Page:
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Cyber intelligence sharing overlooked by UK organisations

14th Sep 17 1:31 pm

Here’s why

Anomali, today released the findings of its second annual Ponemon Institute study, revealing that organisations are still not actioning or sharing threat intelligence adequately, leaving them lagging behind cyber attackers.

A third (33 per cent) of UK organisations are not sharing information externally at all and 31 per cent have no plans to join an industry sharing group. This is in stark contrast to cybercriminal communities who often share strategies and tools on Darknet marketplaces and underground forums.

“The Value of Threat Intelligence: The Second Annual Study of North American and United Kingdom Companies”, surveyed over 1,000 IT and security practitioners (443 UK), also found that a lack of expertise in threat intelligence (56 per cent) and fear of revealing signs of a breach (51 per cent) were holding UK organisations back from sharing.

This is despite the availability of sector-based Information Sharing and Analysis Centers (ISACs), which enable businesses to share information in trusted communities to increase knowledge of physical and cyber security threats. Even for organisations that are currently involved in an ISAC, over a quarter (28 per cent) just receive community intelligence and do not contribute.

Jamie Stone, VP EMEA at Anomali said: “While we have seen that 86 percent of organisations believe threat intelligence is valuable to their security mission, it is clear there is still work to be done.

“Organisations must overcome their sharing concerns, fears of exposure, and train the entire business to understand and action upon malicious activity if they are to turn the tide on bad actors.”

The study also uncovered a disparity between UK organisations and their US counterparts in intelligence sharing:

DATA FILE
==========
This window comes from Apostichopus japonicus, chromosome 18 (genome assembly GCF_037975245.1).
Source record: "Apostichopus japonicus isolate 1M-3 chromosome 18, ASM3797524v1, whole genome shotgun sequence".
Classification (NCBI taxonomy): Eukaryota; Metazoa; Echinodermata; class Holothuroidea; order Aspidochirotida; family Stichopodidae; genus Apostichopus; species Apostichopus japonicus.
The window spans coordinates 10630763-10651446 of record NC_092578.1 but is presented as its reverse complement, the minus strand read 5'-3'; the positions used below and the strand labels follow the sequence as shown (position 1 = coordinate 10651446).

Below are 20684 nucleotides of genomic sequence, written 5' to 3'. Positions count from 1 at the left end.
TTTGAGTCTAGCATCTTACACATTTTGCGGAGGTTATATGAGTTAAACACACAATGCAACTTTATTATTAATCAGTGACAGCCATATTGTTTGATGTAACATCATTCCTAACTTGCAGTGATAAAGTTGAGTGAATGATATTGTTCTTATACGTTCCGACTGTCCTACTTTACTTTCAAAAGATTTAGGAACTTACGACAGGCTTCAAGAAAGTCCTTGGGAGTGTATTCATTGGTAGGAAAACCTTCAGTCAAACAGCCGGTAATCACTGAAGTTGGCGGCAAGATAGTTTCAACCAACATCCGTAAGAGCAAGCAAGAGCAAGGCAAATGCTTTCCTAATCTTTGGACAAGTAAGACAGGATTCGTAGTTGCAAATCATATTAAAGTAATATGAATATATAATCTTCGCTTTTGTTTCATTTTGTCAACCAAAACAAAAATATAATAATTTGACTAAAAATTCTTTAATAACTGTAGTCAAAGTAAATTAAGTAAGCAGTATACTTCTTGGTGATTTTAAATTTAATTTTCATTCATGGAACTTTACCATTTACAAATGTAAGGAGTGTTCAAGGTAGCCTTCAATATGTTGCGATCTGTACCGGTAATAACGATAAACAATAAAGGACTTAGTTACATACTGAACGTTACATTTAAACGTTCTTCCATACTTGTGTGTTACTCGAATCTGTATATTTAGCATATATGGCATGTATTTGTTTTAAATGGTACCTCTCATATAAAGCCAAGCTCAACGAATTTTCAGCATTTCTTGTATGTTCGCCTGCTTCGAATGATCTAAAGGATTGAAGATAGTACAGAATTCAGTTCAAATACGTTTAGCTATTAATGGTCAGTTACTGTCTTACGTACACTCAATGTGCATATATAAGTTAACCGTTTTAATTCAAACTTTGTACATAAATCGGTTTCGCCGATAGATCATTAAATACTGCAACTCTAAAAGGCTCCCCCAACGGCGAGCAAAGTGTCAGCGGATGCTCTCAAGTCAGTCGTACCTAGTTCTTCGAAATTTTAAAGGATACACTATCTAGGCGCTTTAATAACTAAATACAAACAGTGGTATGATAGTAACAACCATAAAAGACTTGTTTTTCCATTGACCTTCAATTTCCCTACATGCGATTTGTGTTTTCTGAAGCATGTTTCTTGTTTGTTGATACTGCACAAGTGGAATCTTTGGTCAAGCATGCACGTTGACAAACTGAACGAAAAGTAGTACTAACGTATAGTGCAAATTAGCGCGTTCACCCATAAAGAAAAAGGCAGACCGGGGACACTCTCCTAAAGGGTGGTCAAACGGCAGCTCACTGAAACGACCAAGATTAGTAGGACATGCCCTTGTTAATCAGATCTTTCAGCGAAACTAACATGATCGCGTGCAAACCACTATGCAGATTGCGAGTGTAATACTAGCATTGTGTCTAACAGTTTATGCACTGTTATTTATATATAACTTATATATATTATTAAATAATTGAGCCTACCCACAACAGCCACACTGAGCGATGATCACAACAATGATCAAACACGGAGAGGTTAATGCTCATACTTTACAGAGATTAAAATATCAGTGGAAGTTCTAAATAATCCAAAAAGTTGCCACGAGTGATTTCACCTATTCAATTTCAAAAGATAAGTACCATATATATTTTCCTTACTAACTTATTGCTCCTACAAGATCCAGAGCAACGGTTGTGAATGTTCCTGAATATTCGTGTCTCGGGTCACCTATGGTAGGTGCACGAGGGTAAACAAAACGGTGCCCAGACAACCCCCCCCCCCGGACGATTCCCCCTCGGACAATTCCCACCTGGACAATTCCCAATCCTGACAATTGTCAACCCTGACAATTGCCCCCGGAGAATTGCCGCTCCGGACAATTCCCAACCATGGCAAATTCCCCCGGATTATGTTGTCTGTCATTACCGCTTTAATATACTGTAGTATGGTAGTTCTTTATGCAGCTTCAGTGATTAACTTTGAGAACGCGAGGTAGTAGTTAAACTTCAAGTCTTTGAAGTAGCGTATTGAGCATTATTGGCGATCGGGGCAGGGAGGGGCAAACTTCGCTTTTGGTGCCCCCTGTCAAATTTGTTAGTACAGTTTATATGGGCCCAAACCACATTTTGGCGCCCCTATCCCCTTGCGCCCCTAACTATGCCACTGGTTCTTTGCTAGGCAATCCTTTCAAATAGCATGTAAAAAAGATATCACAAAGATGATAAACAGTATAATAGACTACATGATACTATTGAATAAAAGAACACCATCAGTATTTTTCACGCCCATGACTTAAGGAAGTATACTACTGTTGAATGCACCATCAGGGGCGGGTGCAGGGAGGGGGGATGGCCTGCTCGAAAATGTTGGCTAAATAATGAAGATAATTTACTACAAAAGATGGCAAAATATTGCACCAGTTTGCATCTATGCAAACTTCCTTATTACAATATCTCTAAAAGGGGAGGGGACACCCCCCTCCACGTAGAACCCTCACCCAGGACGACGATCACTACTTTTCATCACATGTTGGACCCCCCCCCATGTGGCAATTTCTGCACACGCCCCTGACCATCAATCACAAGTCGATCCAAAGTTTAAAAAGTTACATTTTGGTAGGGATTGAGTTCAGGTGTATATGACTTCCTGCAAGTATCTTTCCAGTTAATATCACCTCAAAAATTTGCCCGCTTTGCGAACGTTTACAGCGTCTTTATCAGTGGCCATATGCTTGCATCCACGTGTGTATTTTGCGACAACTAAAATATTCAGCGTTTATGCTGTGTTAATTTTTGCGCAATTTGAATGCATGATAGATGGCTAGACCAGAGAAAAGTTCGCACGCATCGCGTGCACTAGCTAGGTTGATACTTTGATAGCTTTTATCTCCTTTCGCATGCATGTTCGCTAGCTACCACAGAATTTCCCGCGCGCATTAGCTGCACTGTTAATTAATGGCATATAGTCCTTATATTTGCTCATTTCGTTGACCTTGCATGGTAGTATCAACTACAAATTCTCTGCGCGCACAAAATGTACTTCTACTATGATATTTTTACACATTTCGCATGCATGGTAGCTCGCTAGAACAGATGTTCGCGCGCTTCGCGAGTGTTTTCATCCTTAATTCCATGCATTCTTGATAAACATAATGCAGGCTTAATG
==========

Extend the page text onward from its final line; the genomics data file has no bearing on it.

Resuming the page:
• 43 per cent of US respondents are part of an ISAC, while just 33 per cent of UK businesses are, showing a potential lag in cyber security maturity
  • 35 per cent of UK organisations share intelligence with government associations, versus 26 per cent US businesses, demonstrating a willingness to help with attribution of cyber attacks
  • The US is much more concerned about liability 28 per cent versus 16 per cent UK organisations, but depending on the legal framework in place that facilitates intelligence sharing, ample protections around disclosure should already exist to ensure protection

Stone continued: “Sharing of intelligence improves visibility for better data analysis, delivers stronger defences that are optimised against observed and perceived threats, and coordinates intelligence collection and analysis.

“Pushing out cyber-attack details quickly could mean the difference in someone else being breached and being able to stop it quickly.

“As well as faster answers to incident response challenges thanks to the additional resources, adding skills and expertise to the event.”

However, organisations still struggle to maximise the value of threat intelligence and feel that they are only moderately effective in tapping into intelligence to combat cyber threats.

Voluminous data continues to be an issue, with 70 per cent overwhelmed and unable to extract actionable intelligence. Other top reasons for threat intelligence ineffectiveness include:

· Lack of staff expertise (69 percent of respondents)

· Lack of ownership (52 percent of respondents)

· Lack of suitable technologies (44 percent of respondents)

In order to maximise the effectiveness of threat intelligence, organisations must identify a variety of resources and techniques to help. Threat feeds themselves are not intelligence and not everything will be relevant to an organisation, therefore applying contextual details must be prioritised where possible.

Businesses must understand their own environment, the attacks they and their peers see, and extrapolate meaning from the data available. To aid in this, a threat intelligence platform (TIP) automates these processes, easily integrates into existing security stacks, weeds out false positives, adds context, and brings the most important observed threats in an organisation’s environment to the foreground.

Stone added: “From NotPetya to the Equifax breach, cybersecurity threats and attacks routinely making the front page. Organisations need rapid access to contextual and actionable threat intelligence to detect any malicious activity in their networks.

“Organisations must be able to quickly pinpoint active threats and mitigate them before material damage occurs. This requires a platform that is able to prioritise threat data, operationalise insights, and facilitate the sharing of intelligence.”

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